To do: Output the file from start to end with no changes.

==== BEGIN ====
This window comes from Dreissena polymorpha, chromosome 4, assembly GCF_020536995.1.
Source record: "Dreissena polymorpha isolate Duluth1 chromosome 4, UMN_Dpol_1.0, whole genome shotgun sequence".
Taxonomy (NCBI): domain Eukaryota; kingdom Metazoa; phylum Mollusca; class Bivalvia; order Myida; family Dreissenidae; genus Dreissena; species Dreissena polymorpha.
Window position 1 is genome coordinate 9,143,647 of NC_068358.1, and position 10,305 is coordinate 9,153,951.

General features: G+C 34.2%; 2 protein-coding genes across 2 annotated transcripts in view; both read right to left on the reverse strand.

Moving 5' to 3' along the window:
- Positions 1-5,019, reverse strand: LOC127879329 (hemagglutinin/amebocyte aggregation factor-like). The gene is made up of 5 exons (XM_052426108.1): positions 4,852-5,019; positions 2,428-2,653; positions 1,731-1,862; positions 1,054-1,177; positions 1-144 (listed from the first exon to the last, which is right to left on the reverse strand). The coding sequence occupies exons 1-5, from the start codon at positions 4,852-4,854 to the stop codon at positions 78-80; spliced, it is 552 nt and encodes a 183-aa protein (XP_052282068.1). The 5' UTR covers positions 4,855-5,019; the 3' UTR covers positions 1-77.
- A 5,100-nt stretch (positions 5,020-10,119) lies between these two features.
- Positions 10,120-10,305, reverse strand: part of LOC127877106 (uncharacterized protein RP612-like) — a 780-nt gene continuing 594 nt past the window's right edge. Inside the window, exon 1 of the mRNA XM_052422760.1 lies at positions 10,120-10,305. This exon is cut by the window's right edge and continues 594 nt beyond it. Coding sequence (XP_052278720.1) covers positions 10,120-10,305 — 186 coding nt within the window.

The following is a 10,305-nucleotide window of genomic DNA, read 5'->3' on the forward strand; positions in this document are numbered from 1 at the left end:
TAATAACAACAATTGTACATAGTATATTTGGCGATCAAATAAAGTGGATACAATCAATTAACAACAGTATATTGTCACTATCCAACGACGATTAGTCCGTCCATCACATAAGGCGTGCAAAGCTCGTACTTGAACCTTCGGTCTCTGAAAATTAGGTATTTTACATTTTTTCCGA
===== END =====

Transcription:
This window comes from Dreissena polymorpha, chromosome 4, assembly GCF_020536995.1.
Source record: "Dreissena polymorpha isolate Duluth1 chromosome 4, UMN_Dpol_1.0, whole genome shotgun sequence".
Taxonomy (NCBI): domain Eukaryota; kingdom Metazoa; phylum Mollusca; class Bivalvia; order Myida; family Dreissenidae; genus Dreissena; species Dreissena polymorpha.
Window position 1 is genome coordinate 9,143,647 of NC_068358.1, and position 10,305 is coordinate 9,153,951.

General features: G+C 34.2%; 2 protein-coding genes across 2 annotated transcripts in view; both read right to left on the reverse strand.

Moving 5' to 3' along the window:
- Positions 1-5,019, reverse strand: LOC127879329 (hemagglutinin/amebocyte aggregation factor-like). The gene is made up of 5 exons (XM_052426108.1): positions 4,852-5,019; positions 2,428-2,653; positions 1,731-1,862; positions 1,054-1,177; positions 1-144 (listed from the first exon to the last, which is right to left on the reverse strand). The coding sequence occupies exons 1-5, from the start codon at positions 4,852-4,854 to the stop codon at positions 78-80; spliced, it is 552 nt and encodes a 183-aa protein (XP_052282068.1). The 5' UTR covers positions 4,855-5,019; the 3' UTR covers positions 1-77.
- A 5,100-nt stretch (positions 5,020-10,119) lies between these two features.
- Positions 10,120-10,305, reverse strand: part of LOC127877106 (uncharacterized protein RP612-like) — a 780-nt gene continuing 594 nt past the window's right edge. Inside the window, exon 1 of the mRNA XM_052422760.1 lies at positions 10,120-10,305. This exon is cut by the window's right edge and continues 594 nt beyond it. Coding sequence (XP_052278720.1) covers positions 10,120-10,305 — 186 coding nt within the window.

The following is a 10,305-nucleotide window of genomic DNA, read 5'->3' on the forward strand; positions in this document are numbered from 1 at the left end:
TAATAACAACAATTGTACATAGTATATTTGGCGATCAAATAAAGTGGATACAATCAATTAACAACAGTATATTGTCACTATCCAACGACGATTAGTCCGTCCATCACATAAGGCGTGCAAAGCTCGTACTTGAACCTTCGGTCTCTGAAAATTAGGTATTTTACATTTTTTCCGA